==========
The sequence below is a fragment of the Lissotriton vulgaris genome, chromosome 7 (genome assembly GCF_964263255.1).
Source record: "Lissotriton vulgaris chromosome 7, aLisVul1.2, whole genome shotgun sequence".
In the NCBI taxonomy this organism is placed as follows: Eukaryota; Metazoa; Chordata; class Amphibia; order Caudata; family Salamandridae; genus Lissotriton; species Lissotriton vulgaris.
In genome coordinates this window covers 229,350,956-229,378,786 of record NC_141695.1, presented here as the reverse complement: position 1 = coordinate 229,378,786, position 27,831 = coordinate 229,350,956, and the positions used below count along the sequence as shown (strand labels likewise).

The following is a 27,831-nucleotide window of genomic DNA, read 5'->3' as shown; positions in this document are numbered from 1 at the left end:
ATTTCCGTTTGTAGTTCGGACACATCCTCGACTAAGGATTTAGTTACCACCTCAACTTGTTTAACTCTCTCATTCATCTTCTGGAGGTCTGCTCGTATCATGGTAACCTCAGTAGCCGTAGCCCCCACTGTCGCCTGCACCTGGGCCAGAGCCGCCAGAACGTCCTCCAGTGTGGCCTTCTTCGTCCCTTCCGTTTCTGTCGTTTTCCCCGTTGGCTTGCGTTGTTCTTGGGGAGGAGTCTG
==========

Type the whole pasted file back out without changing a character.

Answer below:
The sequence below is a fragment of the Lissotriton vulgaris genome, chromosome 7 (genome assembly GCF_964263255.1).
Source record: "Lissotriton vulgaris chromosome 7, aLisVul1.2, whole genome shotgun sequence".
In the NCBI taxonomy this organism is placed as follows: Eukaryota; Metazoa; Chordata; class Amphibia; order Caudata; family Salamandridae; genus Lissotriton; species Lissotriton vulgaris.
In genome coordinates this window covers 229,350,956-229,378,786 of record NC_141695.1, presented here as the reverse complement: position 1 = coordinate 229,378,786, position 27,831 = coordinate 229,350,956, and the positions used below count along the sequence as shown (strand labels likewise).

The following is a 27,831-nucleotide window of genomic DNA, read 5'->3' as shown; positions in this document are numbered from 1 at the left end:
ATTTCCGTTTGTAGTTCGGACACATCCTCGACTAAGGATTTAGTTACCACCTCAACTTGTTTAACTCTCTCATTCATCTTCTGGAGGTCTGCTCGTATCATGGTAACCTCAGTAGCCGTAGCCCCCACTGTCGCCTGCACCTGGGCCAGAGCCGCCAGAACGTCCTCCAGTGTGGCCTTCTTCGTCCCTTCCGTTTCTGTCGTTTTCCCCGTTGGCTTGCGTTGTTCTTGGGGAGGAGTCTG